After careful consideration, we realized we needed to hand off the end of this security series to The Weekly Attitudinal, MDJ ’s right-by-definition opinion feature, because it has a bit more freedom to move beyond the fully-documented and into the realm of possibilities and probabilities.
This was a mistake, and we apologize for it.
After being removed from mothballs for the first time in a decade, the Attitudinal immediately absconded on what we can only assume is the kind of party spree that would cause you to change your name rather than tell your children about. Perhaps we should have expected this.
Nonetheless, after finding the perpetrators and repairing the damage, the Attitudinal is back at what it does best: annoying everyone, not just us. It has lots to say but only made it through Keychain Access before passing out, mumbling about missing all the good fast food. The points here deserve your attention, though: Keychain Access is your window into the private keys and certificates of your system, and it manages to show you everything and tell you nothing. The Attitudinal argues that this is insufficient.
The Weekly Attitudinal:
Keychain Access should unlock more
First, a note to the publisher: who expects to be reanimated after a 10-year slumber and immediately start writing about Public Key Infrastructure? The jerks who run this place are just lucky the Attitudinal hangs around here.
The courtesy of at least a Popeye’s Chicken Sandwich would have been nice.
Where’s the design?
If you’ve ever had the privilege of installing an SSL certificate on a Web server, some of what MDJ has been discussing this month should have rung a bell, or worse, triggered flashbacks. For most developers, Xcode handles the details of requesting Developer ID certificates, storing them in the keychain, and attaching them as needed to notarization or other requests. If not, you get to use Keychain Access.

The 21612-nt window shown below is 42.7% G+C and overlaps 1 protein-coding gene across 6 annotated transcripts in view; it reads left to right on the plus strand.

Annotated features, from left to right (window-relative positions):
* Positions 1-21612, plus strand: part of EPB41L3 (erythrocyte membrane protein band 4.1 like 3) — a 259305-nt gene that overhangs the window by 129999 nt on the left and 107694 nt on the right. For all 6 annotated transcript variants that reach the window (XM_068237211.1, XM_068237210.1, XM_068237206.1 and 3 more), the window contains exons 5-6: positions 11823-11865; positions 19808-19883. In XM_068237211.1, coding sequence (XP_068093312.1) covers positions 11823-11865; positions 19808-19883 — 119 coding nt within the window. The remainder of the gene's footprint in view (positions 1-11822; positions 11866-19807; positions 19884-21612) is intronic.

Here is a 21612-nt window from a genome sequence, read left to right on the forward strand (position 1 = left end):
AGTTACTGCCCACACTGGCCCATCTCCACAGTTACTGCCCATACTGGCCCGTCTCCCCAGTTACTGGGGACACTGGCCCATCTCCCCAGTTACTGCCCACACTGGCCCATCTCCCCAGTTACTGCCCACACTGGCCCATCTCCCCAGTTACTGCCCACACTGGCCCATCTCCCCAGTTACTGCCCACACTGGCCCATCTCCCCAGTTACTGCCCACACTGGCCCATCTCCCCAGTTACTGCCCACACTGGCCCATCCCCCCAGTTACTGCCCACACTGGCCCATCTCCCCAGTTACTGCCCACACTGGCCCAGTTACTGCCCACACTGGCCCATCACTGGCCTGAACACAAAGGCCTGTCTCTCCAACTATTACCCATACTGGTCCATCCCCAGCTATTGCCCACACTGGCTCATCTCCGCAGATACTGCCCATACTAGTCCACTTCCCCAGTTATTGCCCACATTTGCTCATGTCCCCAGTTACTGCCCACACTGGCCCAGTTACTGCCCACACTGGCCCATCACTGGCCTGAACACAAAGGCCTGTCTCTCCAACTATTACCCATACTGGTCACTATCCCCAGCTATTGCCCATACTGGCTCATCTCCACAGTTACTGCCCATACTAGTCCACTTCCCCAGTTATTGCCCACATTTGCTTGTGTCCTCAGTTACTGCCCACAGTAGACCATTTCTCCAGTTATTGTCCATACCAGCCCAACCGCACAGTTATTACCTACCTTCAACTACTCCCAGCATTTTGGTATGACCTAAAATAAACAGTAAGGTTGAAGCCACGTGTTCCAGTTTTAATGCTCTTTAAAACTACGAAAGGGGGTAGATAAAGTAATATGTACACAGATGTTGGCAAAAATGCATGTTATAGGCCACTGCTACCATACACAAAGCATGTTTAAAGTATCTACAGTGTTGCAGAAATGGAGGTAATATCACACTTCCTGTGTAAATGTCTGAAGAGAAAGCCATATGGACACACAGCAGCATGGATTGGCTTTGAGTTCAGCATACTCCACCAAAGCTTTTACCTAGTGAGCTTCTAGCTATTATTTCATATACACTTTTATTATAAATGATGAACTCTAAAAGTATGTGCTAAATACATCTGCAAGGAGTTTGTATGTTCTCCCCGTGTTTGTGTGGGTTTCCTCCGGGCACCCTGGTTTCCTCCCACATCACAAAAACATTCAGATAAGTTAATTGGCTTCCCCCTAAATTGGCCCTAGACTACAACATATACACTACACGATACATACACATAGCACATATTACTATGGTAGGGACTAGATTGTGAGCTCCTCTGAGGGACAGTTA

Believe it or not, that’s still better than what most certificate handlers deal with daily. Nearly every Web provider and CA have pages like this one for SSLs.com, explaining the multiple formats in which certificates may be stored, transmitted, or deployed. If the certificate you have is not in the format you need, you can either ask the CA to reissue it in the right format (if they even do that), or you can learn a bunch of arcane command-line tools, or you can (gulp) trust online certificate converters to do what they say and nothing more (like storing key files or password).
Therefore, your Attitudinal’s first question is: why?
The “Web of trust” model most commonly associated with PGP (and its open-source implementation, GPG) has lost the IT battle. Certificates with keys and restrictions and hierarchical authority models are here to stay—so why can’t anyone interpret them? The documentation for what can and cannot be in a certificate is RFC 5280, and every person who’s ever read it was paid to do so because it is 151 pages of passive-voice assertions and extended Backus-Naur form metasyntax notations. Wikipedia says these notations “can be used to express a context-free grammar,” and your Attitudinal cannot think of a better description for these PKI RFCs.
And this is the good version. RFC 5280 supersedes RFCs 4630, 4625, and 3280, which itself replaces RFC 2459, a proposal that started circulating as a draft in 1996. This standard is substantially newer than email and yet suffers from some of the same design issues that have hampered email in the 21st century.